A collection of research on the sexual exploitation of children and young people.
"If only someone had listened": Office of the Children's Commissioner's Inquiry into Child Sexual Exploitation in Gangs and Groups: final report (PDF).
Berelowitz, S. et al
Office of the Children's Commissioner, 2013
Identifies good practice in addressing child sexual exploitation (CSE) in gangs and highlights gaps in the knowledge, practice and services required to tackle CSE. Outlines 'See Me, Hear Me' an evidence-based framework for protecting children and young people from CSE. Makes recommendations including: a review of the definition of CSE in the statutory guidance, 'Working together'; development of nationally and locally agreed information-sharing protocols; problem-profiling of victims, offenders, gangs, gang-associated girls, high risk businesses and neighbourhoods at national and local level; and provision of sex and relationship education for all children and young people.
"It's wrong... but you get used to it": a qualitative study of gang-associated sexual violence towards, and exploitation of, young people in England (PDF).
Beckett, H. et al
Office of the Children's Commissioner, 2013
Interviews with 118 13-28-year-olds and 76 professionals, exploring pathways into gang-related sexual violence and exploitation and potential effective multi-agency responses. Participants gave examples of girls being coerced into sexual activity, individual and multiple perpetrator rape and sex in exchange for tangible goods and protection. 1 in 12 interviewees thought young people would report experiences of sexual violence or exploitation. Recommendations include: promotion of healthy relationships, the concept of consent and the harm caused by rape and sexual assault through universal services; and gang-affected areas should have trained mentors and advocates to support young people at risk.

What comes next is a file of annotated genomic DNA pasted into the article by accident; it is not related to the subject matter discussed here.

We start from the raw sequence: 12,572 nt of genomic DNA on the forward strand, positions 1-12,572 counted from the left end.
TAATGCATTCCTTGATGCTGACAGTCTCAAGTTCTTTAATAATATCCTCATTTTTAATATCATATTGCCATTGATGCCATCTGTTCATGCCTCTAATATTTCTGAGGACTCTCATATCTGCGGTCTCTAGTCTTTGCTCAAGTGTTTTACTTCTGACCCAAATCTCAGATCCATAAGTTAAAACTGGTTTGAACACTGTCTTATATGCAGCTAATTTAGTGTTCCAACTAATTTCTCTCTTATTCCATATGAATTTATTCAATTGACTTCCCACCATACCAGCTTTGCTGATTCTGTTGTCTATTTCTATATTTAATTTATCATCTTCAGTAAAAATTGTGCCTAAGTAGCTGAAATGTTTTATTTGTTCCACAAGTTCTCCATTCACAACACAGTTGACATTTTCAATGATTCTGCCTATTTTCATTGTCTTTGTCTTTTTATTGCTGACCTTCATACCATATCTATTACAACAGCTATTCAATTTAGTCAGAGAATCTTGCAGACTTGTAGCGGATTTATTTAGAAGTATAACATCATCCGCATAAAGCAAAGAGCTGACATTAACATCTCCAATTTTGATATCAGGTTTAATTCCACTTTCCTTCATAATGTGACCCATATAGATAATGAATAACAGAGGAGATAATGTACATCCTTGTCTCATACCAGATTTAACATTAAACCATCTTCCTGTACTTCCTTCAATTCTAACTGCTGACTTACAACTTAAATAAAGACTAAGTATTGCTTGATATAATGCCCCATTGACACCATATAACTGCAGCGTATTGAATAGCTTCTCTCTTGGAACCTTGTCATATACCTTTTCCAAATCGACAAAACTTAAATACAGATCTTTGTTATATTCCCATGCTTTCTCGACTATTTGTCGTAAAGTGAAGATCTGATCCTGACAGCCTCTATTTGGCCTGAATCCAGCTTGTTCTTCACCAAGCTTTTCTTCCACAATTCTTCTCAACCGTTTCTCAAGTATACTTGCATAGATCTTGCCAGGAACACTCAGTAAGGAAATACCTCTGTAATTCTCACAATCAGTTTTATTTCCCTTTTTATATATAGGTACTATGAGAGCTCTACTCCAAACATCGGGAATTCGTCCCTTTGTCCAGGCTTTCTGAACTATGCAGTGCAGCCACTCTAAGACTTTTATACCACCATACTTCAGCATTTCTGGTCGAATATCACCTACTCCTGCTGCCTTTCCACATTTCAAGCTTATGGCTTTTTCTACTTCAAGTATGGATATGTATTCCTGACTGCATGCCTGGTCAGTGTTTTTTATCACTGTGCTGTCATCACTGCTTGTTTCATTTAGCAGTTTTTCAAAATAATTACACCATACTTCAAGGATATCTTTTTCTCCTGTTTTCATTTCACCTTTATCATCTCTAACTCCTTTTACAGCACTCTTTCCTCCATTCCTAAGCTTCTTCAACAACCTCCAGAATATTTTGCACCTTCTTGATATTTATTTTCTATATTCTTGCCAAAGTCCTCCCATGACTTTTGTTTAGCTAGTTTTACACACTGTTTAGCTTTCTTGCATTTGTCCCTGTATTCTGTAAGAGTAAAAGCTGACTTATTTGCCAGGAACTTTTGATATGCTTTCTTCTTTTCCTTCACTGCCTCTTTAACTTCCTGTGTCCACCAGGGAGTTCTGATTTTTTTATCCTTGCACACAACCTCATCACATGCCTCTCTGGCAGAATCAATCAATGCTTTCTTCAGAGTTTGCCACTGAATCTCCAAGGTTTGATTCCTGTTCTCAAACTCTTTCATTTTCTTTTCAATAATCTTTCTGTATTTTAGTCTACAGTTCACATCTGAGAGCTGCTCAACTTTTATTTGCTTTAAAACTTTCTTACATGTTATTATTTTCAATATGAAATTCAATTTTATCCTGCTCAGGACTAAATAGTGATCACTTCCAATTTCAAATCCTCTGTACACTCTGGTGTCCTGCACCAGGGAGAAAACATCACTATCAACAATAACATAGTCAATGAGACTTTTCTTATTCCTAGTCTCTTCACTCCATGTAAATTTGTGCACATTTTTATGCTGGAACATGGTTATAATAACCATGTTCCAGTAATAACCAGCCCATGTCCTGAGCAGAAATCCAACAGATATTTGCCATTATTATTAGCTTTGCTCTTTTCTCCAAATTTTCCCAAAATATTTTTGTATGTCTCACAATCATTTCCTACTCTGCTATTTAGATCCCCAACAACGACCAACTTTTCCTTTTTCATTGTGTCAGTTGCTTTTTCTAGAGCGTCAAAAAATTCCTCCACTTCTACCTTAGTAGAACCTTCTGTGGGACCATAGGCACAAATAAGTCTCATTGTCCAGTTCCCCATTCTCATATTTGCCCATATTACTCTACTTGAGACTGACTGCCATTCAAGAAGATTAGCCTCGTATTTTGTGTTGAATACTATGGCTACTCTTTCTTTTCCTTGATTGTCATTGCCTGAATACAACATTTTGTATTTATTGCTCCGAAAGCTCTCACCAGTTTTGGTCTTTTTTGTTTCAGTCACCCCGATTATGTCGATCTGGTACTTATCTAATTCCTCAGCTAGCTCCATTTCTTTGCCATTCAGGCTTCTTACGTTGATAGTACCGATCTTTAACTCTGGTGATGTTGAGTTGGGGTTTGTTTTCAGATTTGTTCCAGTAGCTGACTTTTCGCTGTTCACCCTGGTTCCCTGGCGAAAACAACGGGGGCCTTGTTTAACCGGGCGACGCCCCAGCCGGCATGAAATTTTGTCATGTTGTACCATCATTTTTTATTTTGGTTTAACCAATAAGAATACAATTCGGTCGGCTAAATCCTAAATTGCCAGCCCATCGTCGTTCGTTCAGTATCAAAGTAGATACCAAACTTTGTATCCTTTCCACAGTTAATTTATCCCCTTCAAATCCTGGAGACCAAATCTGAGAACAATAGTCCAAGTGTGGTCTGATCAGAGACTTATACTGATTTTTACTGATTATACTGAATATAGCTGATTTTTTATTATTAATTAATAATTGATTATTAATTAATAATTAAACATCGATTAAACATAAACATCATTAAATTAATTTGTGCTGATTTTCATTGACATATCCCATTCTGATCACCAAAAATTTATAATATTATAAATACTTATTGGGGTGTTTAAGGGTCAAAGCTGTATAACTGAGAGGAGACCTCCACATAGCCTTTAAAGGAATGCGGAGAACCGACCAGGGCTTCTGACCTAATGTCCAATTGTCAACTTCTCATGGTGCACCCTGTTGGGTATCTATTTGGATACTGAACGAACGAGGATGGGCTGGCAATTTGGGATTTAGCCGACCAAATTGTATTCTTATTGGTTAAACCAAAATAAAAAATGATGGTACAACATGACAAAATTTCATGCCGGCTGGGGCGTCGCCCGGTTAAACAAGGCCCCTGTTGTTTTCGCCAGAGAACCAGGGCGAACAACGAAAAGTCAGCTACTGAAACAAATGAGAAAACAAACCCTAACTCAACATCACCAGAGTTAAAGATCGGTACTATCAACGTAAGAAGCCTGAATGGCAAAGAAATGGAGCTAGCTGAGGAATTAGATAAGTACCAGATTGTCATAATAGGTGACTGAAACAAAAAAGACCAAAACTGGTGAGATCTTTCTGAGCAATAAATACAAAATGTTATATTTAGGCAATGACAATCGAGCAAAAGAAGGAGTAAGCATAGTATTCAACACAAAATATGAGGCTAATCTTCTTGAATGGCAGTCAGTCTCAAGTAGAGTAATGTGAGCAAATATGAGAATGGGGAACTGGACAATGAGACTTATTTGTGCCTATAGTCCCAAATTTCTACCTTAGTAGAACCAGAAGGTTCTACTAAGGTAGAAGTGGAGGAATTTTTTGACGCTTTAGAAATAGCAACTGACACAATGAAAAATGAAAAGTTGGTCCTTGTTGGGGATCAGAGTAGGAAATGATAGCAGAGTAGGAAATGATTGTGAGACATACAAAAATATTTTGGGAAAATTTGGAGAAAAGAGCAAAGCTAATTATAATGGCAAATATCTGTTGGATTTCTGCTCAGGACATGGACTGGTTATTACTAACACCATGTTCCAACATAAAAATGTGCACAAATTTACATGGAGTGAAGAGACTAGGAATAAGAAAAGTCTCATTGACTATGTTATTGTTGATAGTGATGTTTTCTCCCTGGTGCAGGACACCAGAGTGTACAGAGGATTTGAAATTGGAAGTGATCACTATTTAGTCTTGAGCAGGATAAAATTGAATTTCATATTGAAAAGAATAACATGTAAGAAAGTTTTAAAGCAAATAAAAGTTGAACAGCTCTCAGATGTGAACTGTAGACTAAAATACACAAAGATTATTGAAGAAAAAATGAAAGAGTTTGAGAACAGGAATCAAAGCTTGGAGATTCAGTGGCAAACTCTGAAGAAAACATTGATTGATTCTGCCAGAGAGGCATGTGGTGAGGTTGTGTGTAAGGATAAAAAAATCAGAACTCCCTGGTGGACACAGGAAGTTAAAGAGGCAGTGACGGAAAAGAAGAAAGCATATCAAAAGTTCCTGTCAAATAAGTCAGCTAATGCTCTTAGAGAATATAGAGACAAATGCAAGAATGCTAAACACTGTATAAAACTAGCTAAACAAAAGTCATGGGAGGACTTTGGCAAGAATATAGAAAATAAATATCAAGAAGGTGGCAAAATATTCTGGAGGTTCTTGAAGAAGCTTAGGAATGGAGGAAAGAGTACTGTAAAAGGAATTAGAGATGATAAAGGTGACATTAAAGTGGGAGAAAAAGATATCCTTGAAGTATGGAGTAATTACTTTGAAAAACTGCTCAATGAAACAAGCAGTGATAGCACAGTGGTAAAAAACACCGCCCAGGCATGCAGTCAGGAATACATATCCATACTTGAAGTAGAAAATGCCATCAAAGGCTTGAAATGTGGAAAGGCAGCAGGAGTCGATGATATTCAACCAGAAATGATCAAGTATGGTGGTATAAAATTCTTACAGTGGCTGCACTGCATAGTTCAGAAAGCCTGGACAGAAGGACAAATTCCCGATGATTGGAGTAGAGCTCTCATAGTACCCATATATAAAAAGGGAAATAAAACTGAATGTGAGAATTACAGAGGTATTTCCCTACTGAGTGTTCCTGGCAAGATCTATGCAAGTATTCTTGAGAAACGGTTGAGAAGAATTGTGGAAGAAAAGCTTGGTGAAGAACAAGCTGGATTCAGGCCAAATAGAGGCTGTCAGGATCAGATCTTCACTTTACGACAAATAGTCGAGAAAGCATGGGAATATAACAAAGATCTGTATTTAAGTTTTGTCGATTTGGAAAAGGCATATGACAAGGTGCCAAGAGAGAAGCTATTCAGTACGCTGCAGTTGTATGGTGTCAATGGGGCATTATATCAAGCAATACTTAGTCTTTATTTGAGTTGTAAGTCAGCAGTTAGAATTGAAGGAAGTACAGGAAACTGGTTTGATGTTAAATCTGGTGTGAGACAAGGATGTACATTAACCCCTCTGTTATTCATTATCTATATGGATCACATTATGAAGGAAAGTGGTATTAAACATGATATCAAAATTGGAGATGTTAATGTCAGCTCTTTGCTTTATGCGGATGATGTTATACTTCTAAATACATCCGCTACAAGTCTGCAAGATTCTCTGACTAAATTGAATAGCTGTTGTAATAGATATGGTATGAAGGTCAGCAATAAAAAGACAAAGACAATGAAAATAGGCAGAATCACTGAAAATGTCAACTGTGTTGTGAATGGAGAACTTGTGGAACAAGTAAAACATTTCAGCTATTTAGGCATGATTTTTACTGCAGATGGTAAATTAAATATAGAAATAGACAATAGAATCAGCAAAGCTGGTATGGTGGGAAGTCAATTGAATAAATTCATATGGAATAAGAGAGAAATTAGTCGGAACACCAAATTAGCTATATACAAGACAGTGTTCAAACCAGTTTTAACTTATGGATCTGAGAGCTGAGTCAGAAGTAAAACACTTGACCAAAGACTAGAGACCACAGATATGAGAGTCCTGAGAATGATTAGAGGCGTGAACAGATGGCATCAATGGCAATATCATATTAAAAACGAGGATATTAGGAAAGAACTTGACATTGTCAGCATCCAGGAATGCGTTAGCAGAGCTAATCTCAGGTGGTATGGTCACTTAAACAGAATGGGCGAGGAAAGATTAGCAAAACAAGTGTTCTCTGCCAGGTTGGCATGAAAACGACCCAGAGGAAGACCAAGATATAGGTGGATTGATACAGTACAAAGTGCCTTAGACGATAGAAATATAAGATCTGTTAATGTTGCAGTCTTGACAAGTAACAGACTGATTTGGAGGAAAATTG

"Sex without consent, I suppose that is rape": how young people in England understand sexual consent (PDF).
Coy, M. et al
Office of the Children's Commissioner, 2013
Findings from an online survey, focus groups and interviews with 607 13-20-year-olds. Examines what informs, influences and limits their perceptions of consent to sex and their decision-making processes. Findings include: participants largely understood what is meant by giving consent but showed a limited understanding of what getting consent involves; gender, particularly masculinity, was the most significant influence on young people's understandings; and pornography was seen to play a significant role in young people's lives. Recommendations include: addressing pornography in sex and relationship education; and developing policies and practices that enable young people to critically explore gender.
Threat assessment of child sexual exploitation and abuse (PDF).
Child Exploitation and Online Protection (CEOP) Centre, 2013
Examines threats posed to children in the UK from sexual exploitation and sexual abuse and the threat to children abroad from UK nationals. Looks at what the threats are and how it is believed they will develop over the coming year, in order to enable CEOP to set its strategic priorities for the year ahead. Lists four key threats: the proliferation of indecent images of children, online child sexual exploitation, transnational child sexual abuse and contact child sexual abuse. Reports that children aged 13 and 14 years represent the largest single victim group in reports to CEOP and explores how child sex offenders use technology online.
Giving victims a voice: joint report into sexual allegations made against Jimmy Savile (PDF).
Metropolitan Police Service and NSPCC, 2013
Report from the Metropolitan Police Service (MPS) and the NSPCC, detailing the work of Operation Yewtree, the police investigation into allegations of sexual abuse made against Jimmy Savile and others. Key figures include: 600 people came forward with information, 450 relating to Jimmy Savile; 214 criminal offences have been recorded against 28 police forces; of his victims, 73% were children under 18. Key outcomes include: a significant rise in the level of reporting of past sexual abuse of children, increasing awareness about the importance of support for victims, collaboration between charities including NSPCC, NAPAC and CEOP, offering opportunities to develop further understanding and best joint working practices when dealing with victims of child sexual exploitation.